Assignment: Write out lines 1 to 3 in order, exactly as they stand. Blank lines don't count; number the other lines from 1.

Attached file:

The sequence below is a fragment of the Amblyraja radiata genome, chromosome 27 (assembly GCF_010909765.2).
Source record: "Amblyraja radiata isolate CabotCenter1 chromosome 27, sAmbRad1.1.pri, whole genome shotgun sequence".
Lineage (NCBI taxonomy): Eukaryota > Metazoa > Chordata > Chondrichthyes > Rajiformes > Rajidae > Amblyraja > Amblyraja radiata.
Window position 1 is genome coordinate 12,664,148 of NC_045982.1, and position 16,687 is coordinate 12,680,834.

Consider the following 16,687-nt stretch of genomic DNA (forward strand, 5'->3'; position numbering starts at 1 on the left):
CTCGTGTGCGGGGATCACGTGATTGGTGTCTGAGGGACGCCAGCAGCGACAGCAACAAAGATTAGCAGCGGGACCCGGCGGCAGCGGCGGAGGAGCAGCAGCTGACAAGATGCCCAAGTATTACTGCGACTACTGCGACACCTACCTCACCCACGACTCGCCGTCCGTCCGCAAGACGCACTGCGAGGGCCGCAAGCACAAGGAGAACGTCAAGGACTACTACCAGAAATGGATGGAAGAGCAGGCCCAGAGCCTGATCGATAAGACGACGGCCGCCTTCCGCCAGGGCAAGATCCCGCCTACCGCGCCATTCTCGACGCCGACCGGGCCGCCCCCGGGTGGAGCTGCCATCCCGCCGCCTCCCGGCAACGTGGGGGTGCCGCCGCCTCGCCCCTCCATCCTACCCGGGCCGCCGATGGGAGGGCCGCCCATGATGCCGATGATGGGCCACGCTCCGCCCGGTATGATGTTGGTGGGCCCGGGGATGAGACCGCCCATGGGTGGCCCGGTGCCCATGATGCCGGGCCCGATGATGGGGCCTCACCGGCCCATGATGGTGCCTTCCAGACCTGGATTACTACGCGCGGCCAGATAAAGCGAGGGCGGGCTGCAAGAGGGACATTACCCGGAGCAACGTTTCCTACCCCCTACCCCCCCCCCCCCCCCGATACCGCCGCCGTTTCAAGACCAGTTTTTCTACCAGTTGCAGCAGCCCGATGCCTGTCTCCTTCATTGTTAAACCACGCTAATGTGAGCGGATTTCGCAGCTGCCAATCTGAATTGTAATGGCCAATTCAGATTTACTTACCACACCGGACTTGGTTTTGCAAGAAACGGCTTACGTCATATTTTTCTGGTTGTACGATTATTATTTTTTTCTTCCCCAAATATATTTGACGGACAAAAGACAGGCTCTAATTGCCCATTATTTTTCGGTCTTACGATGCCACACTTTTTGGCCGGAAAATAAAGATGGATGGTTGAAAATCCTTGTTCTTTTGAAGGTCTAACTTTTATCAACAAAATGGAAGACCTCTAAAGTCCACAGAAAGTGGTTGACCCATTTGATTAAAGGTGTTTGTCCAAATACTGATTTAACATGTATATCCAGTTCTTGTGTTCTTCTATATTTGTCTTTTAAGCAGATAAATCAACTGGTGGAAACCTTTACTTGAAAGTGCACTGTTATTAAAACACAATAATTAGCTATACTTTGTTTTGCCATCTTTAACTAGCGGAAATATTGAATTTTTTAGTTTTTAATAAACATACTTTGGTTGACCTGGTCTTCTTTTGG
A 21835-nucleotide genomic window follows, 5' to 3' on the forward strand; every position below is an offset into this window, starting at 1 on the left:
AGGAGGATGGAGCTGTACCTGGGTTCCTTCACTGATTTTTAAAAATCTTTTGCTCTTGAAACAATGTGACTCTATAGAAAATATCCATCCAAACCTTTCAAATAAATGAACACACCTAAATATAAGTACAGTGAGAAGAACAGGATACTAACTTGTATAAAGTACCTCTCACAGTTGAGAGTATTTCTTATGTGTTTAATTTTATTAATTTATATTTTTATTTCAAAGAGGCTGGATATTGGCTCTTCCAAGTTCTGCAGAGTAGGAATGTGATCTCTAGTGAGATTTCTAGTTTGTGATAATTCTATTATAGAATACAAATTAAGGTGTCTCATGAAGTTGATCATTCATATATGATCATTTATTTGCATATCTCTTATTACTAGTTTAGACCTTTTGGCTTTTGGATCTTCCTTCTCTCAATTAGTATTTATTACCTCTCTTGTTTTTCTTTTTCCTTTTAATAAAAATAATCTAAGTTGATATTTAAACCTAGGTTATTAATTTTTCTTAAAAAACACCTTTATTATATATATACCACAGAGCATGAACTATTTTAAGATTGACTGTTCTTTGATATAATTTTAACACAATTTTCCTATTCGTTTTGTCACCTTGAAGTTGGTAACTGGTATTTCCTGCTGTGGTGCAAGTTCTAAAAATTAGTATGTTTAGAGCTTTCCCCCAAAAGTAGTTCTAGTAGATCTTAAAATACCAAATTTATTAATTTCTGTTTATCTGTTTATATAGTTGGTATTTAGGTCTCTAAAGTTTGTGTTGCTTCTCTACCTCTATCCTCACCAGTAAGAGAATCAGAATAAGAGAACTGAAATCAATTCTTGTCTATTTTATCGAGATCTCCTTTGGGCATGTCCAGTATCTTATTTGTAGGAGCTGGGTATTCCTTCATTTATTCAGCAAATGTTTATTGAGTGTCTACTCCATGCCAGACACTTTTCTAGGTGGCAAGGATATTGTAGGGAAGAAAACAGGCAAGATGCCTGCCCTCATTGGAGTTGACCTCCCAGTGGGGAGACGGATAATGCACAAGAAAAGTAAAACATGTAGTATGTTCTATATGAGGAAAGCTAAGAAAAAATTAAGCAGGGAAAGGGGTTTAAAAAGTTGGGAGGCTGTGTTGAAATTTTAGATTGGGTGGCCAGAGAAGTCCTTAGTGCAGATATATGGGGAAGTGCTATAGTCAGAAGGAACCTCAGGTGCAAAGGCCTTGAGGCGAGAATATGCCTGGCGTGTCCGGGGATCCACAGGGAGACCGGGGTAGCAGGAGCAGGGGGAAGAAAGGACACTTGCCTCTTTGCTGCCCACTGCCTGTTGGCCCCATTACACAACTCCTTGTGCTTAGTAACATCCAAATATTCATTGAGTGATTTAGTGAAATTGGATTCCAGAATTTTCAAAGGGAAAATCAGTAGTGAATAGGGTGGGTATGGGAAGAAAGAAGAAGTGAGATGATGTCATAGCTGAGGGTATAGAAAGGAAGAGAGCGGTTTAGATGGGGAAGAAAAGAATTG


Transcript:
The sequence below is a fragment of the Amblyraja radiata genome, chromosome 27 (assembly GCF_010909765.2).
Source record: "Amblyraja radiata isolate CabotCenter1 chromosome 27, sAmbRad1.1.pri, whole genome shotgun sequence".
Lineage (NCBI taxonomy): Eukaryota > Metazoa > Chordata > Chondrichthyes > Rajiformes > Rajidae > Amblyraja > Amblyraja radiata.